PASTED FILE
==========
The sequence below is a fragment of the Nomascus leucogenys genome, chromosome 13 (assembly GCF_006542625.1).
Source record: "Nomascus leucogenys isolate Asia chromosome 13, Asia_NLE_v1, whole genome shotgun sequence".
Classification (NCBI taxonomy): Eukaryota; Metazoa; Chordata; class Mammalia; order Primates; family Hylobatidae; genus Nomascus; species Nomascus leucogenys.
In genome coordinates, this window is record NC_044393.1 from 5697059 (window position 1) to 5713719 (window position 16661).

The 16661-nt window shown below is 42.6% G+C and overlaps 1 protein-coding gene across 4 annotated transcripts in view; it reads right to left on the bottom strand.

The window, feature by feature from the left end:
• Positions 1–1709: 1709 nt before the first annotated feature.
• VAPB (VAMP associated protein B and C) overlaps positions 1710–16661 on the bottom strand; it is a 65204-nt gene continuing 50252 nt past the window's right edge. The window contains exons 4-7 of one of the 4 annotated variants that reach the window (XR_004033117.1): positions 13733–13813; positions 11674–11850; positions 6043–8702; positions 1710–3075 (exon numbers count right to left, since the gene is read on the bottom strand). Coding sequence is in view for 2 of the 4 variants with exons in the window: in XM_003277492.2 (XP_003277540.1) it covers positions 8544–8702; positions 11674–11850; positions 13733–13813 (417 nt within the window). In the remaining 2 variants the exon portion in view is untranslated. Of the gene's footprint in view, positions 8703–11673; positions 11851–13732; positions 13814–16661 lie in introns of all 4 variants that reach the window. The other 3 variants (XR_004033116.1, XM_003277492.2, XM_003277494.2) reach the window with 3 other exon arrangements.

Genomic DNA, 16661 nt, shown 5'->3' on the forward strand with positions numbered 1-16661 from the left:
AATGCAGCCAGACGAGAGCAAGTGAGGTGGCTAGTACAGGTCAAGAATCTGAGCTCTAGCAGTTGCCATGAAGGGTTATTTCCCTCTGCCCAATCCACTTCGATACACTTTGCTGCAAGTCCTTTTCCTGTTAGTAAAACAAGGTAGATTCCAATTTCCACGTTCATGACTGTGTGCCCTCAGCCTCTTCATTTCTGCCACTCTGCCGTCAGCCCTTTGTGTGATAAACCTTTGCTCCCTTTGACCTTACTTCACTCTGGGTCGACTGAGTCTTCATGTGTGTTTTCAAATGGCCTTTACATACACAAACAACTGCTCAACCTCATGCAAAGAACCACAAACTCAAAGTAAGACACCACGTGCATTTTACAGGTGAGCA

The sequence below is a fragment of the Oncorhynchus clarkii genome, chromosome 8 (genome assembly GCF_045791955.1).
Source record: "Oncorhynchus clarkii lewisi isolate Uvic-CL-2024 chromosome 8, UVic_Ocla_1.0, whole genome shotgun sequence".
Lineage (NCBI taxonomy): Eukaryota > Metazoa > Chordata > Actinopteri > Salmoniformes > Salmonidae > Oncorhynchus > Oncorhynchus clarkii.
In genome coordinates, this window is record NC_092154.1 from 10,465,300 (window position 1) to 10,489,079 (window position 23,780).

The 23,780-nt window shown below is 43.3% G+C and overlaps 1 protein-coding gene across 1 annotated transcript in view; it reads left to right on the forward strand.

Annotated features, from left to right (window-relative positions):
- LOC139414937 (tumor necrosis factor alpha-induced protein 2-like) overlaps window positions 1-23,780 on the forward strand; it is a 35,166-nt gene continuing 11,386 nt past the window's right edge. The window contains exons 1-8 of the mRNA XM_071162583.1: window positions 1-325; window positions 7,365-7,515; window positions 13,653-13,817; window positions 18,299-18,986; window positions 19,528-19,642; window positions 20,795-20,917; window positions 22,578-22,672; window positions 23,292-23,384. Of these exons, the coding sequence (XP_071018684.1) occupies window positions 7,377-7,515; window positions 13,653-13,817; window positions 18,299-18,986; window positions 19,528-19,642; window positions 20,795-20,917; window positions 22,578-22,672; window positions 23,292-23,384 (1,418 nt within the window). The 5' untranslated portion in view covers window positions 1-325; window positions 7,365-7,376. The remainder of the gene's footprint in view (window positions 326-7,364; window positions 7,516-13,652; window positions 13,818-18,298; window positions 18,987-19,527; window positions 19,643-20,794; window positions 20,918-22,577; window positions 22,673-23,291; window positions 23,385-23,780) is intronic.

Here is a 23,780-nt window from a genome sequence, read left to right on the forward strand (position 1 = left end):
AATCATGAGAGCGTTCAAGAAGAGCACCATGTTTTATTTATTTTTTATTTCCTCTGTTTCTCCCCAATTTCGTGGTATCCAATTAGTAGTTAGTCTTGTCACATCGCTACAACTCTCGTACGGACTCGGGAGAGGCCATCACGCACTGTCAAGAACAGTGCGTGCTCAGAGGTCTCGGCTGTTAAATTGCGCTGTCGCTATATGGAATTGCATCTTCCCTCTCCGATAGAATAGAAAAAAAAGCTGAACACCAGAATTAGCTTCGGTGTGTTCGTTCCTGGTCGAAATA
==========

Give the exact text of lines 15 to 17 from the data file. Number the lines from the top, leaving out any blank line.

The 23,780-nt window shown below is 43.3% G+C and overlaps 1 protein-coding gene across 1 annotated transcript in view; it reads left to right on the forward strand.

Annotated features, from left to right (window-relative positions):
- LOC139414937 (tumor necrosis factor alpha-induced protein 2-like) overlaps window positions 1-23,780 on the forward strand; it is a 35,166-nt gene continuing 11,386 nt past the window's right edge. The window contains exons 1-8 of the mRNA XM_071162583.1: window positions 1-325; window positions 7,365-7,515; window positions 13,653-13,817; window positions 18,299-18,986; window positions 19,528-19,642; window positions 20,795-20,917; window positions 22,578-22,672; window positions 23,292-23,384. Of these exons, the coding sequence (XP_071018684.1) occupies window positions 7,377-7,515; window positions 13,653-13,817; window positions 18,299-18,986; window positions 19,528-19,642; window positions 20,795-20,917; window positions 22,578-22,672; window positions 23,292-23,384 (1,418 nt within the window). The 5' untranslated portion in view covers window positions 1-325; window positions 7,365-7,376. The remainder of the gene's footprint in view (window positions 326-7,364; window positions 7,516-13,652; window positions 13,818-18,298; window positions 18,987-19,527; window positions 19,643-20,794; window positions 20,918-22,577; window positions 22,673-23,291; window positions 23,385-23,780) is intronic.